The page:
Chancellor Philip Hammond DOESN'T mention the future of the Falkland Islands on trade trip to Argentina (though he does remind his hosts that Britain gave them football)
Chancellor Philip Hammond did not raise the thorny issue of the Falkland Islands during his visit to Argentina.
Mr Hammond became the first British Cabinet minister to visit the South American country in 16 years this week.
The Chancellor met with President Mauricio Macri in Buenos Aires for trade talks during the historic visit.
He had been urged to stand up for the people of the Falkland Islands during the visit, but the issue was not raised by either side during the meeting, local sources said.
Relations between Britain and Argentina have historically been dominated by the issue of the Falklands, which has been a British overseas territory since 1833.
Argentina continues to claim sovereignty over the islands.
The visit, part of a four-day trip to South America, was designed to revive trade links that never recovered after the 1982 Falklands War.
The Chancellor led a trade delegation including representatives from the London Stock Exchange, Crossrail International and the Bank of England.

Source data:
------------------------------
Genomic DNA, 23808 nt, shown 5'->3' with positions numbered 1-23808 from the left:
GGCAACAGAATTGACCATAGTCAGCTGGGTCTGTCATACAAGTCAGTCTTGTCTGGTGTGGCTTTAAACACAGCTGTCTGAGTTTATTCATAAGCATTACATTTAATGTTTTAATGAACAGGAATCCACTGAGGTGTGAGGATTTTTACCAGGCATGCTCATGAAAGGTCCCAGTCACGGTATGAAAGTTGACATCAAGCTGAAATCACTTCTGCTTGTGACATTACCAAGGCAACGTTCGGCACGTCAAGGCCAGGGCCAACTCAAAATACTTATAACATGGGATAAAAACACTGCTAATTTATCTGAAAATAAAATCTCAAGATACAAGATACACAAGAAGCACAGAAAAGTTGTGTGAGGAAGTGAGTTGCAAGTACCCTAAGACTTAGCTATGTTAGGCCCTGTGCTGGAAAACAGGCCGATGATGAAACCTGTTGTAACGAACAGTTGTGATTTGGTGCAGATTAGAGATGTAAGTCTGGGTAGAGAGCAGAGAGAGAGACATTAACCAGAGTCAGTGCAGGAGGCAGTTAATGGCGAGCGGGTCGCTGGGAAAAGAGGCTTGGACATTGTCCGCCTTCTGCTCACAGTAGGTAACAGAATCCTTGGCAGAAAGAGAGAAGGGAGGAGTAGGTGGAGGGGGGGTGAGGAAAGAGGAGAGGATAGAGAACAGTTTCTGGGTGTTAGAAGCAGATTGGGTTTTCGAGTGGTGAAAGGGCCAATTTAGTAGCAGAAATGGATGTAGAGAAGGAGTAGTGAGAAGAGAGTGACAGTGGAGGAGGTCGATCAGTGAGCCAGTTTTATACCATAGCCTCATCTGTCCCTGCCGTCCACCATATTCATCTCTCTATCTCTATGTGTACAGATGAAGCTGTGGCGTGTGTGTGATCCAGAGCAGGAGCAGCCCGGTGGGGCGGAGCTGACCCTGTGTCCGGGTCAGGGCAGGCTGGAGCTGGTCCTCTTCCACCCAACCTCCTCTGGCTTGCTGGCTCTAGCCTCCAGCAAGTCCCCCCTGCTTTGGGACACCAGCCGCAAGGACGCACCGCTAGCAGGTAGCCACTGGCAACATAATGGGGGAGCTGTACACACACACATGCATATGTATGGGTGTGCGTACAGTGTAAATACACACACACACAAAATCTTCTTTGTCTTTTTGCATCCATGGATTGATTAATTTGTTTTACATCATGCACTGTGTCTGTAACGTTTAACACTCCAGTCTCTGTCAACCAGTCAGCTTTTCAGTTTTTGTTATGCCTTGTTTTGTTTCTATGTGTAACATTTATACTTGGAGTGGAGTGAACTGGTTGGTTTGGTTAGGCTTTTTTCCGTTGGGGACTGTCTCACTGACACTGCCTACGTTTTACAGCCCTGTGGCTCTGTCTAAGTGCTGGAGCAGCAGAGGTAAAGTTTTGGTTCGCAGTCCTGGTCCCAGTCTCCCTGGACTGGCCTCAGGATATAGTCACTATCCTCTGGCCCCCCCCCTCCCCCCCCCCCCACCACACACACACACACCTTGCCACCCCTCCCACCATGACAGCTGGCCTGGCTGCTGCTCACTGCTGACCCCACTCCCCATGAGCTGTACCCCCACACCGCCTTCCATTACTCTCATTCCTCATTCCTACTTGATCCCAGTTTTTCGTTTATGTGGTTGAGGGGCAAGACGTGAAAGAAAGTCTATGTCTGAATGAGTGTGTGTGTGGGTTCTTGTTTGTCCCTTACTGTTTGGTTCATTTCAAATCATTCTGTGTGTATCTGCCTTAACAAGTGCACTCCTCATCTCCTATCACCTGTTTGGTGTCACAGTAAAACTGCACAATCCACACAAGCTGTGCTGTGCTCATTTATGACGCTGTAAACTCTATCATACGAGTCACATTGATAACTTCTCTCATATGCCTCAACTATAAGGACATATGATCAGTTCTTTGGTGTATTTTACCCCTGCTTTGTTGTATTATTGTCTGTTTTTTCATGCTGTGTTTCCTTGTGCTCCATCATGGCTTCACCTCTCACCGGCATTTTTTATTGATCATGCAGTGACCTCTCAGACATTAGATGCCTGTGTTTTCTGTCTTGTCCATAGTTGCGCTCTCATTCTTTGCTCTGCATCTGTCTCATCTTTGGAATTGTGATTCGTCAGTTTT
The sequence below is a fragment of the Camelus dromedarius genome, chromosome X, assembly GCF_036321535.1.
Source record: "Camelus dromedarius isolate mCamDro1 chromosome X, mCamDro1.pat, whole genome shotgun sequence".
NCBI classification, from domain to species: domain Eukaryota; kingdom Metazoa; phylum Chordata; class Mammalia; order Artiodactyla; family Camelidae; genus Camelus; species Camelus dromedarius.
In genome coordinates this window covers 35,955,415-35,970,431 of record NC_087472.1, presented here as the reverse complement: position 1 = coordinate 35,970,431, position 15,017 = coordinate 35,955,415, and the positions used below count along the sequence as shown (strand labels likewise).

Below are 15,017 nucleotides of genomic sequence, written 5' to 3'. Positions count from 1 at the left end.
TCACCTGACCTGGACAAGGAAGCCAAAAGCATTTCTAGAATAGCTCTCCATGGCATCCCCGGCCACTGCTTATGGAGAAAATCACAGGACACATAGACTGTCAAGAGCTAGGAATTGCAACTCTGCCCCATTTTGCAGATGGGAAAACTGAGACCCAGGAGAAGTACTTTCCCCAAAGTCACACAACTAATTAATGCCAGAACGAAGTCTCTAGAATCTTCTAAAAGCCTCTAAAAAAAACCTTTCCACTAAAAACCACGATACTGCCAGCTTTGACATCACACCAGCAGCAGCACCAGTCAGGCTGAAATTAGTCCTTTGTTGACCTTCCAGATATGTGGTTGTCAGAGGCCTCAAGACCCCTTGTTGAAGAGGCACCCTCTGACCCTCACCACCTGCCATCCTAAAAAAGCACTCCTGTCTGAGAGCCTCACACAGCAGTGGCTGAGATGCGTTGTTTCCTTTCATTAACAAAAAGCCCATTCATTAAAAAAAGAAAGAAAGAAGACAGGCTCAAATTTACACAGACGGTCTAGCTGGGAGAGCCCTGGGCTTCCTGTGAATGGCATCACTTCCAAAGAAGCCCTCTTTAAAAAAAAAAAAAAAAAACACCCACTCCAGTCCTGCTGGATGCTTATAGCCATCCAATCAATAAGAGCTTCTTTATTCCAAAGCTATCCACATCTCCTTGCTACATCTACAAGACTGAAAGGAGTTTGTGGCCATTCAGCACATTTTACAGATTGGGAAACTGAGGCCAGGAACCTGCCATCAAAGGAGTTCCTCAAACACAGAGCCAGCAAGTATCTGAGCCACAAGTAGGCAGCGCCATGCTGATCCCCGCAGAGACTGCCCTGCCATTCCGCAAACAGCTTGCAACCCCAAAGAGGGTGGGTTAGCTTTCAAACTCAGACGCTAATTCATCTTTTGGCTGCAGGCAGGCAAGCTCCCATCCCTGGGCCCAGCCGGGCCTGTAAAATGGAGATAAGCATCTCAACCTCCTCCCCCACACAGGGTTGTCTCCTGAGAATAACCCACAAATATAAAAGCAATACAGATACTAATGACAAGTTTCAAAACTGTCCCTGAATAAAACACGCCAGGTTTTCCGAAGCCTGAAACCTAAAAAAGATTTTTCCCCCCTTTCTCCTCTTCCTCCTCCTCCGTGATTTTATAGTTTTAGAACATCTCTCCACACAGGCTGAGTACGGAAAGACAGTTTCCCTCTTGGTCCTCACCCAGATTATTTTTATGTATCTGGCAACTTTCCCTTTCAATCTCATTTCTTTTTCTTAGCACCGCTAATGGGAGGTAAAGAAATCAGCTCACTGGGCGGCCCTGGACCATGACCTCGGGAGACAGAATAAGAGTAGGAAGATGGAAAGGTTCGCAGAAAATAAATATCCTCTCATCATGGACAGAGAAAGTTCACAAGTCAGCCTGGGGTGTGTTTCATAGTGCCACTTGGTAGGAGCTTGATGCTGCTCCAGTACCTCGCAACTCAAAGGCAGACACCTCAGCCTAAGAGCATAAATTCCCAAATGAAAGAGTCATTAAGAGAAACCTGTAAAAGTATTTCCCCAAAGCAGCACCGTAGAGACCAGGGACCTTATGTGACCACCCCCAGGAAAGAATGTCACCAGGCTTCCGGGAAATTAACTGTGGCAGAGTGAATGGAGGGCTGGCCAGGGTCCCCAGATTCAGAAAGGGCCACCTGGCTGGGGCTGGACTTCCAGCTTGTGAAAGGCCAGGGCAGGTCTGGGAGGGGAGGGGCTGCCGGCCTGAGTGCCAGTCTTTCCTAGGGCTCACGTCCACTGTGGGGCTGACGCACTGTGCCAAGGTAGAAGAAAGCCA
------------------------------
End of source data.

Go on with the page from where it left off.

No British Cabinet minister has visited Argentina since 2001, when Tony Blair made a symbolic stopover at the Iguazu Falls on the border with Brazil.
Relations have thawed following the election of President Macri, who has adopted a less confrontational stance over the Falklands.
The Falkland Islands are internally self-governing, but Britain is responsible for their defence and foreign affairs and came to their aid during an invasion by Argentina in 1982.
In a 2013 referendum Falklanders voted overwhelmingly to remain a British overseas territory.
In a speech clearly designed to placate his Argentine hosts, Mr Hammond said: ‘We can recapture the spirit of the age when the UK was Argentina’s primary trading partner.
‘The evidence of that time is still all around us: in your schools, in your railways, in your universities, in your football teams. There, I said it.’